JAXenter: Talking about the evolution of the Docker ecosystem: How do you comment on Docker’s decision to donate containerd runtime to CNCF?
Adrian Mouat: It’s a big move forward. My understanding — and please note the following is my own personal opinion — is that Docker Inc. has a vision to build a complete platform for building, deploying and managing software systems – a distributed cloud OS for lack of a better name. To this end, I would expect to see more Docker tooling that integrates with their own services like Docker Cloud and the Docker Store to provide useful features. This tooling will be built on top of the open source components that are part of the OCI and Moby project, but will also include components that are entirely owned by Docker and designed to interact with their own commercial offerings.
There’s a lot of confusion about how volumes work in Docker.
I see this as part of a move to clearly delineate between Docker as a platform (with commercial and proprietary components) and the underlying open source components (that will live and be openly available in Moby/CNCF/OCI). In the past, there has been a tension between Docker the open source project and Docker Inc. the commercial company, which I hope will be resolved by these changes.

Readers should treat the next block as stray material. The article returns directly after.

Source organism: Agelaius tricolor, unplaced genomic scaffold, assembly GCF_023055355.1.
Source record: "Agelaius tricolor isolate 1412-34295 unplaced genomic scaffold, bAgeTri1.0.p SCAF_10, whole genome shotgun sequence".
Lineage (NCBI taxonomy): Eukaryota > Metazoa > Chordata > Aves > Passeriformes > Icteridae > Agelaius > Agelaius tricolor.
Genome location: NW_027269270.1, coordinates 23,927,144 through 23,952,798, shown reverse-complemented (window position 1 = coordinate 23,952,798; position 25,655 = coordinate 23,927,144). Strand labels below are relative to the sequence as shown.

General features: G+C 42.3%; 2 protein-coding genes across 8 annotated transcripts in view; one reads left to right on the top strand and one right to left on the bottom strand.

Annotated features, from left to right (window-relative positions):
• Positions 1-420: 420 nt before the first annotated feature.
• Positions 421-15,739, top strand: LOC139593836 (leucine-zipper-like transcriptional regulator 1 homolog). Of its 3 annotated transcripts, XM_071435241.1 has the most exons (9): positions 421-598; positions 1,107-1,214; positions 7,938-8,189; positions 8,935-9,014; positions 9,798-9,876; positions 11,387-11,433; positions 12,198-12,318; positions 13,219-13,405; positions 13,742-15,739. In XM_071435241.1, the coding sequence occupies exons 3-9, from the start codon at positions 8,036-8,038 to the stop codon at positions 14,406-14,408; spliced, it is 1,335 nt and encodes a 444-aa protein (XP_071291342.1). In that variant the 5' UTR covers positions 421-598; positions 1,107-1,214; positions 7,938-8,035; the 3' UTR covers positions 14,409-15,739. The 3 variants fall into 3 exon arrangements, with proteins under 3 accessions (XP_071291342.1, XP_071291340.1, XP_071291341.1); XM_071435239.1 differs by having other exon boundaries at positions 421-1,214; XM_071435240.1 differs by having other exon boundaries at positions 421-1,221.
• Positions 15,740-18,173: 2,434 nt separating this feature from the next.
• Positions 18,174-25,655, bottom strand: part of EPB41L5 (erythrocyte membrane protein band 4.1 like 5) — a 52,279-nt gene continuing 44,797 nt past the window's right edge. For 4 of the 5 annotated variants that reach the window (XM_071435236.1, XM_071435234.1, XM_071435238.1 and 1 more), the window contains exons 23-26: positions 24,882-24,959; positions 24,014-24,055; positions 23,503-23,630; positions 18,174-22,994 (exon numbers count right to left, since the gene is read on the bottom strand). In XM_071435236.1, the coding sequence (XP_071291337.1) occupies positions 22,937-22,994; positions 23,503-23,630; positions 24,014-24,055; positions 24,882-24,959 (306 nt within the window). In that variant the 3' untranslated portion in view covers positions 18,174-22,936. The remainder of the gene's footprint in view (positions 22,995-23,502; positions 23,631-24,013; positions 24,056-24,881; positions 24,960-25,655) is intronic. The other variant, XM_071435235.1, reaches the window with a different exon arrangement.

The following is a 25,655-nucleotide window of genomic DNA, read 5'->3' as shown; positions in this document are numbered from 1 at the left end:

JAXenter: Is there a special feature you would like to see in one of the next Docker releases?
Adrian Mouat: Yes, I’d love to see the ability to set the timestamps of files when running `
docker build`. At the minute, if two people run `
docker build` on the same source code, they will end up with slightly different images, largely due to this timestamp problem. Being able to create binary identical images has some nice properties for debugging and maintenance as espoused in the Google SRE book.
I know Justin Cormack was looking at this, so hopefully, it will appear in the not too distant future.
JAXenter: Could you share one of your favorite tips when using Docker?
Adrian Mouat: I have a whole presentation of tips that I presented at DockerConEU! But if you just want one, it would be to set the `
docker ps` output format. By default, it prints out a really long line that looks messy unless your terminal takes up the whole screen. You can fix this by using the `
--format` argument to pick what fields you’re interested in:
docker ps --format \
And you can make this the default by configuring it in your `